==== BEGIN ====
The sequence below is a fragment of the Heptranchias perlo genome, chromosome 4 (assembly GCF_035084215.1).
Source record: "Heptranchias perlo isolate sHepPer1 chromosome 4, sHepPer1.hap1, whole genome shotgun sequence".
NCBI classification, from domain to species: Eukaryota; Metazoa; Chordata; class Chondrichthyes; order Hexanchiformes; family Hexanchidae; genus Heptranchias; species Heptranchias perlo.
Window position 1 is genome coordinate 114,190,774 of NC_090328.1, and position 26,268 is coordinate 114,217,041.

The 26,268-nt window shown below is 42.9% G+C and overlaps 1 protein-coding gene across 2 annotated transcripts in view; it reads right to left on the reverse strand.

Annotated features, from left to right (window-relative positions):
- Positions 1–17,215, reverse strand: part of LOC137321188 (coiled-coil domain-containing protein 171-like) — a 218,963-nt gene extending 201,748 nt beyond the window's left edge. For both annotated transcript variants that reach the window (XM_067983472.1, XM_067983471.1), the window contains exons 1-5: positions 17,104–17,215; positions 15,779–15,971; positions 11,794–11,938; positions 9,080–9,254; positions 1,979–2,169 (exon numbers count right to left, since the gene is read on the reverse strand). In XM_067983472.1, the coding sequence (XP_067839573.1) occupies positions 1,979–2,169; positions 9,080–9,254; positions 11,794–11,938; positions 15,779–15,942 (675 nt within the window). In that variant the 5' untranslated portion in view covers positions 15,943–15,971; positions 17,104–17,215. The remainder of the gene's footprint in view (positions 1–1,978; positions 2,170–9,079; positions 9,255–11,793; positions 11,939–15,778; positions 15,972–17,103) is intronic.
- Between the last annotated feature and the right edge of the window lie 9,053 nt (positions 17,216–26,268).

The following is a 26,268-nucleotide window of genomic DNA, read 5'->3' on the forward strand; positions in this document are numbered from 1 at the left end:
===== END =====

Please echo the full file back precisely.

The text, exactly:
The sequence below is a fragment of the Heptranchias perlo genome, chromosome 4 (assembly GCF_035084215.1).
Source record: "Heptranchias perlo isolate sHepPer1 chromosome 4, sHepPer1.hap1, whole genome shotgun sequence".
NCBI classification, from domain to species: Eukaryota; Metazoa; Chordata; class Chondrichthyes; order Hexanchiformes; family Hexanchidae; genus Heptranchias; species Heptranchias perlo.
Window position 1 is genome coordinate 114,190,774 of NC_090328.1, and position 26,268 is coordinate 114,217,041.

The 26,268-nt window shown below is 42.9% G+C and overlaps 1 protein-coding gene across 2 annotated transcripts in view; it reads right to left on the reverse strand.

Annotated features, from left to right (window-relative positions):
- Positions 1–17,215, reverse strand: part of LOC137321188 (coiled-coil domain-containing protein 171-like) — a 218,963-nt gene extending 201,748 nt beyond the window's left edge. For both annotated transcript variants that reach the window (XM_067983472.1, XM_067983471.1), the window contains exons 1-5: positions 17,104–17,215; positions 15,779–15,971; positions 11,794–11,938; positions 9,080–9,254; positions 1,979–2,169 (exon numbers count right to left, since the gene is read on the reverse strand). In XM_067983472.1, the coding sequence (XP_067839573.1) occupies positions 1,979–2,169; positions 9,080–9,254; positions 11,794–11,938; positions 15,779–15,942 (675 nt within the window). In that variant the 5' untranslated portion in view covers positions 15,943–15,971; positions 17,104–17,215. The remainder of the gene's footprint in view (positions 1–1,978; positions 2,170–9,079; positions 9,255–11,793; positions 11,939–15,778; positions 15,972–17,103) is intronic.
- Between the last annotated feature and the right edge of the window lie 9,053 nt (positions 17,216–26,268).

The following is a 26,268-nucleotide window of genomic DNA, read 5'->3' on the forward strand; positions in this document are numbered from 1 at the left end: